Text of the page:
The first step consisted in getting authorization for translation from the author of the original JSPPPE. This process then involved two forward translations carried out by independent translators, a subsequent reconciliation of the forward translations, and finally a back translation by a bilingual translator who had no knowledge of the measure’s original version. This last translation unveiled the inaccuracies present in the forward-reconciled translation via comparison of the back translation with the original version. The three translators then proceeded to discuss any discrepancies to attain a more refined version. This refined version was finally reviewed by two external, native Spanish speaker (Spain) experts. The final version was then pilot tested in a sample of 10 volunteer patients from one primary care center. These volunteers also completed an additional form related to the clarity of each item, whether they had found irrelevant or offensive material, or if they would like to suggest possible additional questions. Their feedback did not contain any significant suggestions or remarks so the final version remained unchanged.

Study Design and Participants

In the course of 4 months, we enlisted 21 volunteer primary care physicians (PCPs), who were specialists in family medicine and native Spanish (Spain) speakers. They worked in five primary care centers (within the public health system) in the city of Pamplona and its surrounding areas (Navarre, Spain).

A suitable sample of 369 patients was subsequently recruited through these PCPs; 292 were born in Navarre and 77 were born elsewhere in Spain. The inclusion criteria for patients required being a native Spanish (Spain) speaker between 18 and 75 years old, and having visited that physician on at least one occasion in the previous year.

Immediately after the consultation, patients who agreed to fill out the questionnaire about their PCP were lead into a private room where one researcher described the study, collected their informed consent, and administered a sociodemographic questionnaire (Table 1). Patients then filled out the Spanish (Spain) JSPPPE (Sp-JSPPPE) and the Spanish (Spain) CARE Measure (Sp-CARE), another patient-reported questionnaire recently translated and validated by our group.31 They were also asked about their overall satisfaction with the medical consultation using a 5-point Likert-type scale and about their perception of the consultation’s length (minutes).

This study observed the principles of the Declaration of Helsinki, previously obtaining ethical approval from the competent organism, the Navarre government’s Clinical Research Ethics Committee. (BPC, CPMP/ICH/135/95). All participants, both patients and physicians, signed an informed consent document beforehand. Before filling out the questionnaire, patients were given written and oral information regarding the questionnaire’s anonymity, as well as the research team’s promise to not share their answers with any of the physicians.

Statistical Analysis

We completed the statistical analysis of the results using IBM SPSS Statistics (v 22) software and the Stata 12.1 (ordalpha) statistical package. We set a at the value of 0.05 for every analysis.

To ensure the reliability and validity of a questionnaire, the most important and essential thing is construct validity.32 If the validation has already been done in the original language, a factor analysis is not necessary but a confirmatory analysis,33 as we do in this article.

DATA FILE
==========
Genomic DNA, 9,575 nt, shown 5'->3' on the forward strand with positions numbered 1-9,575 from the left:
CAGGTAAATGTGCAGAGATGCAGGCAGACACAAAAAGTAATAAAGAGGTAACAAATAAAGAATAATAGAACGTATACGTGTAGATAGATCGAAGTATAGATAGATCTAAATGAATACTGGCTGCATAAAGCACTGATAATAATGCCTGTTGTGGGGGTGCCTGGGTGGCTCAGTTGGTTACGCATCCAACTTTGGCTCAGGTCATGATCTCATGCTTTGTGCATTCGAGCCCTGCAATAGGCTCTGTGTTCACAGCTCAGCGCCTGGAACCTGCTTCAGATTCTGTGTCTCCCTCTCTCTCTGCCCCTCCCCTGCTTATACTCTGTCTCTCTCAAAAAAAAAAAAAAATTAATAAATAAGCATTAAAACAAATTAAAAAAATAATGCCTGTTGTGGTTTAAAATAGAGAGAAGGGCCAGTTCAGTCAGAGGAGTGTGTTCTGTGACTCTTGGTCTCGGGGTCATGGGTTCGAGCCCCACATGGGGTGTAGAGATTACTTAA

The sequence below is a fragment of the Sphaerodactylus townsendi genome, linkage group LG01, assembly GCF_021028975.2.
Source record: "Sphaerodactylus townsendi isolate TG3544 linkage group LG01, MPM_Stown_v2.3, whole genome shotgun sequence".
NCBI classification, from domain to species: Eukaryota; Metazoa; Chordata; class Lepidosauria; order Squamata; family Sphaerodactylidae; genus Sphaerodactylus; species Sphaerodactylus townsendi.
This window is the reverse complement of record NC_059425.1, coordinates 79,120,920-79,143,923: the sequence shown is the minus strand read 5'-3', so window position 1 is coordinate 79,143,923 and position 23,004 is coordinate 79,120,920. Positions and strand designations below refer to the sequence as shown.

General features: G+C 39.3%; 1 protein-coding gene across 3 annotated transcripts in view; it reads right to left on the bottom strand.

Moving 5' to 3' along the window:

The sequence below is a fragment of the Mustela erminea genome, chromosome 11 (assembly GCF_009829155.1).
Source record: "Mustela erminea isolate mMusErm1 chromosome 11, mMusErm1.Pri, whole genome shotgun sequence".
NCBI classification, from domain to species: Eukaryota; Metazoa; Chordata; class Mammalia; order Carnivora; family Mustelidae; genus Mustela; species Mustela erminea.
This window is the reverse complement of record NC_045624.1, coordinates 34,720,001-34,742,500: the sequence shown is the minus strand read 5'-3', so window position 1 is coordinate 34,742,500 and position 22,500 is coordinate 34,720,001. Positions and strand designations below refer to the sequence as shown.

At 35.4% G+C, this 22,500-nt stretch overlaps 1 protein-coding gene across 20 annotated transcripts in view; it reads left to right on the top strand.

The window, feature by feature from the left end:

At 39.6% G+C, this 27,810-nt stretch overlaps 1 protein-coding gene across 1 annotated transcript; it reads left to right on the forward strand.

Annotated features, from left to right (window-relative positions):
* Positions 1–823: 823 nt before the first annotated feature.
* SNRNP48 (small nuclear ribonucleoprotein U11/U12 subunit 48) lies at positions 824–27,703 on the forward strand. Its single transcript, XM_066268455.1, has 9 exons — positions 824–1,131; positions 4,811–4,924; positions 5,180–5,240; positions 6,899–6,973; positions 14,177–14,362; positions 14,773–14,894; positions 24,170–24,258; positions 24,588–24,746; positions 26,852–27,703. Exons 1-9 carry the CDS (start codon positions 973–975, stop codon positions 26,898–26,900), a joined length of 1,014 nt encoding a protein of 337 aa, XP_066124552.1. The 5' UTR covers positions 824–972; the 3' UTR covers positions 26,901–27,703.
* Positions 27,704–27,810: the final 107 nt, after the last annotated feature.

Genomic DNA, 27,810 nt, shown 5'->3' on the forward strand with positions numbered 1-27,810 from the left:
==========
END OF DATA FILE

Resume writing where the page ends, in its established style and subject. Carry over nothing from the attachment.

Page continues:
Internal reliability measures how much items in a questionnaire are correlated, and as such, are measuring the same concept.33 We used the Stata 12.1 program (ordalpha) with code by Coveney,34 modified by one of the authors to compute the ordinal a coefficient of the Sp-JSPPPE’s reliability, as this coefficient is better suited for Likert-type scales35 and when there is a ceiling effect. Furthermore, to compare with other studies, Cronbach’s α values and removal of any of the 5 items to see if it weakened those values were used. Cronbach’s α >0.70 indicates good internal consistency.33 We also took a closer look at homogeneity with corrected item-total correlations in order to single out any items that did not agree with other items in the questionnaire. Values above 0.30 predict high correlation.36

Before proceeding with factor analysis, we used Kaiser–Meyer–Olkin (KMO) measures to evaluate the percentage of variance that arises from the underlying factors (KMO values of 0.6 and above are required).37

We evaluated construct validity, taking into account previous studies, by means of confirmatory factor analysis (CFA).24,38,39 We performed CFA with Stata 12.1. using structural equation modeling (SEM) on a polychoric correlation matrix, as well as with the estimation method considered to provide maximum likelihood thanks to its adequacy for ordinal data.40 For the evaluation of model data fit, we used model χ2 goodness of fit and approximate fit indices. Nonsignificant results from a χ2 test (P>.05) indicates great model fit, but it should be noted that χ2 values are very susceptible to fluctuation based on sample size. For this reason, χ2 was calculated with a degrees of freedom (df) ratio, χ2/df, where values indicate good model fit if they are <3.41 Additional approximate fit indices employed included the Tucker-Lewis index (TLI), as well as the comparative fit index (CFI), which is used to measure incremental fit (values above 0.95 are indicative of a good fit). We also used the root-mean-square error of approximation (RMSEA), which was selected to measure parsimonious fit (values equal to or below 0.06 imply a good fit).42

We assessed concurrent validity by correlating Sp-JSPPPE scores with Sp-CARE Measure scores and overall patient satisfaction (Spearman’s ρ). Values >0.7 assume a strong correlation, those between 0.30 and 0.70 a moderate one, and those <0.30 indicate a poor correlation.43